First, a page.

Debates, campaign ads, and endorsements are over. Now it's up to the voters.
While the candidates know every vote counts, they're also out Monday making every minute count.
By foot and by phone, with just hours to go, well, the campaign isn't over until it's over.
"Elections have been lost because they relaxed, because someone said well, it's over, at the end, " explains State Senator Virg Bernero.
He's running out in front, but even as the election closes in, running a campaign like he's behind. His campaign has envelopes prepared for each precinct. They are calling supporters to give them logistically voting information and to remind them to vote.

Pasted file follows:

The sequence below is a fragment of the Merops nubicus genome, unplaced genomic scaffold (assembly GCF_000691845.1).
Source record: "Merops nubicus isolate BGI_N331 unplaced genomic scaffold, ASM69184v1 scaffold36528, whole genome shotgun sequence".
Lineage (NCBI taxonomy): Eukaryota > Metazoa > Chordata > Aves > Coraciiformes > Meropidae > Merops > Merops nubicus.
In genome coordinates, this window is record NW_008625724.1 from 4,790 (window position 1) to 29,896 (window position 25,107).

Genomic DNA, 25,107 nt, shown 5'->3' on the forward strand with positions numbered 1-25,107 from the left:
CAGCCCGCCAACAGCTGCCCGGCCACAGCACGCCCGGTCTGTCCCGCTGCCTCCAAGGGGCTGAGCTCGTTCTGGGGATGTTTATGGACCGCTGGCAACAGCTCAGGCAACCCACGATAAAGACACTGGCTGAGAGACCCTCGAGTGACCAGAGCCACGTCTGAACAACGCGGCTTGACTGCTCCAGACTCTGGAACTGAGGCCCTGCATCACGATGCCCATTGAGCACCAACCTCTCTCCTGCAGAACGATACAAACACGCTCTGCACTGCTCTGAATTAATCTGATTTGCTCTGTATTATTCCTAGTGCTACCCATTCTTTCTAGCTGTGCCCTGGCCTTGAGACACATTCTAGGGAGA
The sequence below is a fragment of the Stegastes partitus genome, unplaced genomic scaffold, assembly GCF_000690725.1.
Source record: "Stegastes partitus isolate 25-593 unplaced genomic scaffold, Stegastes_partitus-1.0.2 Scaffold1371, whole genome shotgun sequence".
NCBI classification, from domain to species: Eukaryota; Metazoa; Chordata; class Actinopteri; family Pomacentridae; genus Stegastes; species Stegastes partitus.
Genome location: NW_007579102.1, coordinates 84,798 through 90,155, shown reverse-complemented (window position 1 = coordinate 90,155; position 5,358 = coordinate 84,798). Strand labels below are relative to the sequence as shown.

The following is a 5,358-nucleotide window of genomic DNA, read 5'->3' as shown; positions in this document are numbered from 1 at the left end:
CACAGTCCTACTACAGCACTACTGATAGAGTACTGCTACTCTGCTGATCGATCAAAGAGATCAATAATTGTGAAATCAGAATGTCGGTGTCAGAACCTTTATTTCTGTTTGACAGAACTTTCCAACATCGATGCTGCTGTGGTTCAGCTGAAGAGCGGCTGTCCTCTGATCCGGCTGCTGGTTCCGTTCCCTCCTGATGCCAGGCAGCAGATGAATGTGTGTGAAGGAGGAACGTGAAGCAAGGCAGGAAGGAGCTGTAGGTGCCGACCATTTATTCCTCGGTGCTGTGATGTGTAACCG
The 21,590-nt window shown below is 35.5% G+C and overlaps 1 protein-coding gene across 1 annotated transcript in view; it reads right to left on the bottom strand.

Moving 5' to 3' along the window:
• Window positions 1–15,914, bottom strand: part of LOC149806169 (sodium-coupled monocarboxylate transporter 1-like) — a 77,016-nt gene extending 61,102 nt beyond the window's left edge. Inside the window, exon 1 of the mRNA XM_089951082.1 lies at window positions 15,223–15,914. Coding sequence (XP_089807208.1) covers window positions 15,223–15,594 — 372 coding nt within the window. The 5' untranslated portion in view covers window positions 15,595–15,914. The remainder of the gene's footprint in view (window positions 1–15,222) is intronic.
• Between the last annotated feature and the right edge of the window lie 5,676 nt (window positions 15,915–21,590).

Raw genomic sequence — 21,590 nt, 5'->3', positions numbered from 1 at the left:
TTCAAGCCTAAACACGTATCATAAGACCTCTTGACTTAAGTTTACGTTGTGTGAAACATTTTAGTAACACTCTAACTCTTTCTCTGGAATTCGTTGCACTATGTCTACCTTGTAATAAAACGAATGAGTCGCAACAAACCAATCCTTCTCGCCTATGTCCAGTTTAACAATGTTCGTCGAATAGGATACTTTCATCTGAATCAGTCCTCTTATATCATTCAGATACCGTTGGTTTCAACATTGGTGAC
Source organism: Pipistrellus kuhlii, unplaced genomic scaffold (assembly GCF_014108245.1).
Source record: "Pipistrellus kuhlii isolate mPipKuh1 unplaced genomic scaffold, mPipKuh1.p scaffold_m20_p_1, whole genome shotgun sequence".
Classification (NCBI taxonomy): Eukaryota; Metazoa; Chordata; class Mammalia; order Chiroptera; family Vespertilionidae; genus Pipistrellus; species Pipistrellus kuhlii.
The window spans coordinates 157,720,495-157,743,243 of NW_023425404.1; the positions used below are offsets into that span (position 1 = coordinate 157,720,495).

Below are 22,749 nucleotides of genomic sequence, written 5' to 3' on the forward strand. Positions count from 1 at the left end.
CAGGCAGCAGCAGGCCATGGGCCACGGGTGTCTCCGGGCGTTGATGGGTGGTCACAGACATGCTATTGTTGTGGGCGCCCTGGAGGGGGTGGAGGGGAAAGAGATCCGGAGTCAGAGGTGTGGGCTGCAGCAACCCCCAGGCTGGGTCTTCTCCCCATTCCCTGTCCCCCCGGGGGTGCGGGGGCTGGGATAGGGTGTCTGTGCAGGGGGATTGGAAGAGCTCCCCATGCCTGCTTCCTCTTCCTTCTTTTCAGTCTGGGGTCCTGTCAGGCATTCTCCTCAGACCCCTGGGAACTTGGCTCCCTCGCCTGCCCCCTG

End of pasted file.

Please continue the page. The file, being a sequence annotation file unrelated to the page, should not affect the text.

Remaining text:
"We feel good about where we are but they have to vote," Bernero says.
For incumbent Mayor Tony Benavides, the experts tell us turnout is key, especially among minorities.
"I'm expecting there will be a lot of new voters," says Benavides.
Though he lost the primary, he's not down until he's out, and the key may well be finding a whole new set of supporters and getting them to the polls.
"Our campaign is working 24 hours a day to get everyone out who's indicated they were a supporter, out to vote," he says.
For both candidates, they admit, the persuasion part of this campaign is basically over. It's a battle now for the numbers, not just for "I will's" but for "Yes, sir, I did."